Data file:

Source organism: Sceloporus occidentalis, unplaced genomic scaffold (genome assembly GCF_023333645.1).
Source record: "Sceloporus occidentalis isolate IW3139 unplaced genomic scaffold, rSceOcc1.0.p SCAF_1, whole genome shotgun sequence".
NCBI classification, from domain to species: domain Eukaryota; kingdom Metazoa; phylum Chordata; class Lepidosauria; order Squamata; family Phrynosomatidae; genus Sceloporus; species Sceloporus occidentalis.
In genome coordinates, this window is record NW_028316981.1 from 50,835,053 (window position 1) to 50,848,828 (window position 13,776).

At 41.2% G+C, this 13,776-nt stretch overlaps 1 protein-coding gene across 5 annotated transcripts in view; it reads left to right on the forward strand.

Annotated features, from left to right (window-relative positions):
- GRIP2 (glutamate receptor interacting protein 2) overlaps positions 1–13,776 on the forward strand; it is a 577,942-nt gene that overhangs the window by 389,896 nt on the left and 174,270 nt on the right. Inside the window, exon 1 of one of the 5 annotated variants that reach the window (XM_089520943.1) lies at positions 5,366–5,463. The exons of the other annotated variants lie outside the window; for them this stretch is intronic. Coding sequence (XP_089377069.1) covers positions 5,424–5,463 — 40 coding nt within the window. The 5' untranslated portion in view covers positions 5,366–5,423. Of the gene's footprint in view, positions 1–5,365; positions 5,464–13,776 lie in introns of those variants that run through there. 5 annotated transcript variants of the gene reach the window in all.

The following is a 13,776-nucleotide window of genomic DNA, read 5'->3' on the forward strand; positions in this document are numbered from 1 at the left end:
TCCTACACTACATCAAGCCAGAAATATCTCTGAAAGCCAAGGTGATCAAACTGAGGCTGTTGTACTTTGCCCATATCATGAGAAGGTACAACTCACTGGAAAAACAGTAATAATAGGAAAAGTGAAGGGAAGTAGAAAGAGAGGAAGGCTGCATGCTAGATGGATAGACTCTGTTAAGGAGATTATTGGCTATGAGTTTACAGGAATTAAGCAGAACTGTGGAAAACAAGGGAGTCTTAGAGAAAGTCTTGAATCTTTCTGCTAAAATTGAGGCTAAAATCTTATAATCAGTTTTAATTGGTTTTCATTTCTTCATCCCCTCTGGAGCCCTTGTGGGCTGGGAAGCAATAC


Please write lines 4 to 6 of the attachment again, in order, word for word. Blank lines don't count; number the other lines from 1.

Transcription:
In genome coordinates, this window is record NW_028316981.1 from 50,835,053 (window position 1) to 50,848,828 (window position 13,776).

At 41.2% G+C, this 13,776-nt stretch overlaps 1 protein-coding gene across 5 annotated transcripts in view; it reads left to right on the forward strand.

Annotated features, from left to right (window-relative positions):